Marin County Caregiver Fraud
Caregiver fraud happens when a senior citizen, or other dependent adult is taken advantage of by the person who provides personal services. A caregiver is a person who provides care for a senior citizen or dependent adult who can’t take care of him or herself. Caregivers help the senior citizen or dependent adult with activities in daily life. Marin County caregiver fraud occurs in Marin County.
Caregiver fraud has many forms: physical harm or suffering, endangering of health or body, theft, embezzlement, forgery, fraud, and identity theft. A paid or unpaid caregiver can be guilty of caregiver fraud. Marin County caregiver fraud is perpetrated by both licensed caregivers and individuals who deceptively claim to be caretakers. Recent instances of caregiver fraud in Marin County and across the nation have ranged from theft of personal property of senior citizens to posing as medical practitioners and charging inflated fees for services never provided.
Those Who Are At Risk of Caregiver Fraud in Marin County?
Elder citizens, the infirm, and physically disabled members of the population in Marin County make up the majority of those who are consumers of caregiving services. People who have the most needs tend to be the ones that become victims of caregiver fraud. Unethical caregivers take advantage of weaknesses to enter the life of the senior citizen and steal from the elder for their own personal gain.
Abuse of trust and vulnerability of the elder or dependent are ingredients for caregiver fraud. Because of the nature of providing personal care, the caregiver usually can gain access to much of the elder’s personal and financial information. Once the relationship has commenced, the caregiver can sometimes gain access to the senior’s personal and financial accounts and records. Allowing a caregiver unlimited access to personal information puts an elder at risk of caregiver fraud in Marin County.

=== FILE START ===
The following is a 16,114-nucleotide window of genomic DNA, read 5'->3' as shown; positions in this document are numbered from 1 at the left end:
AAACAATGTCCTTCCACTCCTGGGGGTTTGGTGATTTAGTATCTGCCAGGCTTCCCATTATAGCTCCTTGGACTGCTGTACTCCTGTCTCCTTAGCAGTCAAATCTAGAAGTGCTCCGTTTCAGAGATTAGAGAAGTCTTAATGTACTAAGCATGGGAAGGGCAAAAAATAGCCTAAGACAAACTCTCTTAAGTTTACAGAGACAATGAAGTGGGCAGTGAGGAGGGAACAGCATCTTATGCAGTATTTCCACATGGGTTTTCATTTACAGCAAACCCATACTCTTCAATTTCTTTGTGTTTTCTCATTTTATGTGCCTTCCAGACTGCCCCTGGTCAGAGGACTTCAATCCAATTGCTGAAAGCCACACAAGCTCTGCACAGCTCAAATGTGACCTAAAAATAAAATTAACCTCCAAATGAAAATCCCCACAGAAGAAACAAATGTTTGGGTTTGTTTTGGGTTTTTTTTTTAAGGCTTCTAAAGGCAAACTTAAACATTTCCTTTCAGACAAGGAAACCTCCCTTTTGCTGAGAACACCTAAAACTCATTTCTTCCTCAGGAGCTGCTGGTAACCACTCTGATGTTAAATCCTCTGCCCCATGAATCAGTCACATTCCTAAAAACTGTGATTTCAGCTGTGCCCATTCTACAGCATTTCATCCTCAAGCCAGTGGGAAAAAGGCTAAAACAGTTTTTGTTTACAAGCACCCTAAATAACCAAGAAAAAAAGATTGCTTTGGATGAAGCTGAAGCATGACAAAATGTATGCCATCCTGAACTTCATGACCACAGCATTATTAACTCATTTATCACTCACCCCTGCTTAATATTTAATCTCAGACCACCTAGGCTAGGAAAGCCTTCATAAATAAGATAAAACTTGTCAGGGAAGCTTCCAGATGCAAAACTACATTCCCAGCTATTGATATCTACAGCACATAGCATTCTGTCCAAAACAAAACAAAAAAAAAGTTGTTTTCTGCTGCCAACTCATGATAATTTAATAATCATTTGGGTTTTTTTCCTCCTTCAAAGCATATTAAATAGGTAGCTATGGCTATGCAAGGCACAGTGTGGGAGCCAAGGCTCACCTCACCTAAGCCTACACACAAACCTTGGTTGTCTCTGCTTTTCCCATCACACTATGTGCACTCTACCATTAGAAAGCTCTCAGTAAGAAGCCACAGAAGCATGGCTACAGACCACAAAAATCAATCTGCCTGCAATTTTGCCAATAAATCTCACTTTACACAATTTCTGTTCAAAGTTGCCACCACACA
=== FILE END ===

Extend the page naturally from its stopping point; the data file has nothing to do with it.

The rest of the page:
Symptoms of Financial Caregiver Fraud in Marin County
The following behaviors are potential indicators of caregiver fraud.
- Providing financial advice to the elder
- Seeking “power of attorney” privileges
- Unusual interest in the senior’s will, real estate, investments, or other financial accounts
- Hiding documents and mail from the senior and senior’s family
- Aiming to prevent the elder from speaking to people
- Put forward ideas about medical or other insurance purchases on behalf of the elder
Three Types of Common Financial Caregiver Fraud
- Identity Theft
- Property Theft
- Financial Theft, Forgery and Embezzlement
What to do if You Suspect Caregiver Fraud
Calling the police is the first thing you should do if you suspect caregiver fraud. Seniors do not like to report caregiver fraud because of shame, doubt, or other considerations. This disinclination to reveal potential fraud allows the caregiver to continue their activities.
Call your local police nonemergency line to report any thefts of money, property, or goods. Police should come in person to take the report.
Contact local senior legal assistance programs. Reporting financial fraud against the elderly is the most effective way of preventing further damage.